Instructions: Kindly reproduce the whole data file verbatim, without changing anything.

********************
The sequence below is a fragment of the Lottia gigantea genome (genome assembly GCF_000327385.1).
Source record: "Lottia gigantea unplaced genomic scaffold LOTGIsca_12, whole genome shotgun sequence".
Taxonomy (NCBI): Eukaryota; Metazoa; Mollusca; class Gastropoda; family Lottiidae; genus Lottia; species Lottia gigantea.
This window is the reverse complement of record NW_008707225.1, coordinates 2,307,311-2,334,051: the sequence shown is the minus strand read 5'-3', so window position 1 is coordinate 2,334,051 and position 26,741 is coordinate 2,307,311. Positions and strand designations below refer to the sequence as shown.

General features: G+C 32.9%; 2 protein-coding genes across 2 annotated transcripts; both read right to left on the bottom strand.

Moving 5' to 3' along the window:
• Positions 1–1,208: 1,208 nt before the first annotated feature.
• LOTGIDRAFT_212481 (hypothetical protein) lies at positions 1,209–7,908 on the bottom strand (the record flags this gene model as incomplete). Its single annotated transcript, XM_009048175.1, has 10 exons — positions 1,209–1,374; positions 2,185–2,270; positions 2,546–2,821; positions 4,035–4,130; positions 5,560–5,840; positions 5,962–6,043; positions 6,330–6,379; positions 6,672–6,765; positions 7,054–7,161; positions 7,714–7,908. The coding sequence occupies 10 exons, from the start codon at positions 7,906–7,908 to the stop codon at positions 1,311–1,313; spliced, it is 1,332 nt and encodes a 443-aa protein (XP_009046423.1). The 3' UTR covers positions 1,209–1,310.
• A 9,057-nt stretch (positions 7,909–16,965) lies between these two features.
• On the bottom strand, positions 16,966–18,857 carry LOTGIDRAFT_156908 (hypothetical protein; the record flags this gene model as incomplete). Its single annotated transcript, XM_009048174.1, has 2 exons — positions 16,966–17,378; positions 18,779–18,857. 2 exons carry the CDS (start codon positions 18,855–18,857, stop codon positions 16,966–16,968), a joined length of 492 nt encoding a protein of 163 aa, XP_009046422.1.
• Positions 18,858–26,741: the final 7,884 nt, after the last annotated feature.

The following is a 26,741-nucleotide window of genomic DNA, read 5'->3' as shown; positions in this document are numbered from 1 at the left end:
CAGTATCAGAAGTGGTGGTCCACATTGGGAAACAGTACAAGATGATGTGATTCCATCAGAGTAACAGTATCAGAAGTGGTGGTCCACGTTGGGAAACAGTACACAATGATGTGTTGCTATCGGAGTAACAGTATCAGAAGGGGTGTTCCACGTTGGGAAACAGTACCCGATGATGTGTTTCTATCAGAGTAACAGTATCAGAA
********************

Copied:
The sequence below is a fragment of the Lottia gigantea genome (genome assembly GCF_000327385.1).
Source record: "Lottia gigantea unplaced genomic scaffold LOTGIsca_12, whole genome shotgun sequence".
Taxonomy (NCBI): Eukaryota; Metazoa; Mollusca; class Gastropoda; family Lottiidae; genus Lottia; species Lottia gigantea.
This window is the reverse complement of record NW_008707225.1, coordinates 2,307,311-2,334,051: the sequence shown is the minus strand read 5'-3', so window position 1 is coordinate 2,334,051 and position 26,741 is coordinate 2,307,311. Positions and strand designations below refer to the sequence as shown.

General features: G+C 32.9%; 2 protein-coding genes across 2 annotated transcripts; both read right to left on the bottom strand.

Moving 5' to 3' along the window:
• Positions 1–1,208: 1,208 nt before the first annotated feature.
• LOTGIDRAFT_212481 (hypothetical protein) lies at positions 1,209–7,908 on the bottom strand (the record flags this gene model as incomplete). Its single annotated transcript, XM_009048175.1, has 10 exons — positions 1,209–1,374; positions 2,185–2,270; positions 2,546–2,821; positions 4,035–4,130; positions 5,560–5,840; positions 5,962–6,043; positions 6,330–6,379; positions 6,672–6,765; positions 7,054–7,161; positions 7,714–7,908. The coding sequence occupies 10 exons, from the start codon at positions 7,906–7,908 to the stop codon at positions 1,311–1,313; spliced, it is 1,332 nt and encodes a 443-aa protein (XP_009046423.1). The 3' UTR covers positions 1,209–1,310.
• A 9,057-nt stretch (positions 7,909–16,965) lies between these two features.
• On the bottom strand, positions 16,966–18,857 carry LOTGIDRAFT_156908 (hypothetical protein; the record flags this gene model as incomplete). Its single annotated transcript, XM_009048174.1, has 2 exons — positions 16,966–17,378; positions 18,779–18,857. 2 exons carry the CDS (start codon positions 18,855–18,857, stop codon positions 16,966–16,968), a joined length of 492 nt encoding a protein of 163 aa, XP_009046422.1.
• Positions 18,858–26,741: the final 7,884 nt, after the last annotated feature.

The following is a 26,741-nucleotide window of genomic DNA, read 5'->3' as shown; positions in this document are numbered from 1 at the left end:
CAGTATCAGAAGTGGTGGTCCACATTGGGAAACAGTACAAGATGATGTGATTCCATCAGAGTAACAGTATCAGAAGTGGTGGTCCACGTTGGGAAACAGTACACAATGATGTGTTGCTATCGGAGTAACAGTATCAGAAGGGGTGTTCCACGTTGGGAAACAGTACCCGATGATGTGTTTCTATCAGAGTAACAGTATCAGAA